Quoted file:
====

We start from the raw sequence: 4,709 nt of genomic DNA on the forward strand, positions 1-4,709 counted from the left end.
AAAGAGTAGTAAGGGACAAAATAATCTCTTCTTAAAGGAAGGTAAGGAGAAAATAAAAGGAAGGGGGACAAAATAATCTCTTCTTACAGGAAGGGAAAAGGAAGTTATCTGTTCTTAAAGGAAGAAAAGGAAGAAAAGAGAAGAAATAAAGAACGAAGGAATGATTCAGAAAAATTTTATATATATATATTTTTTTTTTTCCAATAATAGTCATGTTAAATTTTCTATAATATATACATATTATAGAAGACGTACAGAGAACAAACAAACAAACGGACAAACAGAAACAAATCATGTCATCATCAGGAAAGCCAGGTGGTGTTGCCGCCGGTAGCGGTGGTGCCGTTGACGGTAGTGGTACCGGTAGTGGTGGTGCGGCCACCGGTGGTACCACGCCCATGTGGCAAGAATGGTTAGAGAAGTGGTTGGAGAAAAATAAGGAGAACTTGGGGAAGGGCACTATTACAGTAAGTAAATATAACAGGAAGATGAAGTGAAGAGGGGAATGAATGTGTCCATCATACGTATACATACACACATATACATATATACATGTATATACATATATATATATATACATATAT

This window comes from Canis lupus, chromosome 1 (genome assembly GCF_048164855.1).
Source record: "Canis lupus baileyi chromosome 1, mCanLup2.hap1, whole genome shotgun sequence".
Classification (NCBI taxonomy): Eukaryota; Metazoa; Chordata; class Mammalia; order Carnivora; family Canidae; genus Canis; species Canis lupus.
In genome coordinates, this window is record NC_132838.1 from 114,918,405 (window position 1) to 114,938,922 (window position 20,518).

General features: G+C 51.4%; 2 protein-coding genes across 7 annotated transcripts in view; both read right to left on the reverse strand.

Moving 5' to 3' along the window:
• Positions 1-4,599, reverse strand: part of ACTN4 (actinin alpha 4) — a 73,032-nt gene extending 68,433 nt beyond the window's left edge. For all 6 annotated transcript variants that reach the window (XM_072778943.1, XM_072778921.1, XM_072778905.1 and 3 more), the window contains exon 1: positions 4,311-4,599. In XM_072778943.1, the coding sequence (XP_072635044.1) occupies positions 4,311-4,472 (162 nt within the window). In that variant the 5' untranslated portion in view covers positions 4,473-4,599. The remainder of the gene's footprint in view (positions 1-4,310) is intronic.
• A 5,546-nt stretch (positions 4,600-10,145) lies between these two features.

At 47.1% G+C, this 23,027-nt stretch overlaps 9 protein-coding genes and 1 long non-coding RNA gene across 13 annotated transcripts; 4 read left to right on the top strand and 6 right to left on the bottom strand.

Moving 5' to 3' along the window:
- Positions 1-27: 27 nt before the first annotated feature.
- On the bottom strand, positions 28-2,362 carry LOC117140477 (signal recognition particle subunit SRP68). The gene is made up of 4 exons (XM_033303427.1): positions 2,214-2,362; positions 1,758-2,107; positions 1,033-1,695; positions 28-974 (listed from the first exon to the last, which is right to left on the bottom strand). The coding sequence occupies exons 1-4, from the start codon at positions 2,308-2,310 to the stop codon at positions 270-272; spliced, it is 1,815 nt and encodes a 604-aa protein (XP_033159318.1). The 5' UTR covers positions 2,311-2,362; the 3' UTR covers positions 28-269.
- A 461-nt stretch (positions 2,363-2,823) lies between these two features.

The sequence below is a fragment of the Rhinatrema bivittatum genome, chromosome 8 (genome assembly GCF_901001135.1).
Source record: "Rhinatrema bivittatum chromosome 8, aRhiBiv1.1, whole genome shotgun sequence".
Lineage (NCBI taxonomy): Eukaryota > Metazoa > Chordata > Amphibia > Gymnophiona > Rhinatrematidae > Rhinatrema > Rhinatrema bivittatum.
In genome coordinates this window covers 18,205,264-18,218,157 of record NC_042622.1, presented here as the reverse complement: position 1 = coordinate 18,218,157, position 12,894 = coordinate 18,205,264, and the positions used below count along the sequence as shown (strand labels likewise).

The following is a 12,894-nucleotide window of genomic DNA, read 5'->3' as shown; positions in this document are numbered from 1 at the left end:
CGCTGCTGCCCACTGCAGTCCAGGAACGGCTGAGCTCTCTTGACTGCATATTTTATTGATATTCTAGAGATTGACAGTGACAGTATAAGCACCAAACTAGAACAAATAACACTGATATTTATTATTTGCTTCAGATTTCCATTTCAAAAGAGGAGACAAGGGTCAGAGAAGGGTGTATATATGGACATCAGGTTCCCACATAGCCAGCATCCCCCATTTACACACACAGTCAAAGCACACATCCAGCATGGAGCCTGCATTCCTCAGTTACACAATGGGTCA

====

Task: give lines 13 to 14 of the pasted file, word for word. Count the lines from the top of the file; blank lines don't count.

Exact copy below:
- Positions 1-27: 27 nt before the first annotated feature.
- On the bottom strand, positions 28-2,362 carry LOC117140477 (signal recognition particle subunit SRP68). The gene is made up of 4 exons (XM_033303427.1): positions 2,214-2,362; positions 1,758-2,107; positions 1,033-1,695; positions 28-974 (listed from the first exon to the last, which is right to left on the bottom strand). The coding sequence occupies exons 1-4, from the start codon at positions 2,308-2,310 to the stop codon at positions 270-272; spliced, it is 1,815 nt and encodes a 604-aa protein (XP_033159318.1). The 5' UTR covers positions 2,311-2,362; the 3' UTR covers positions 28-269.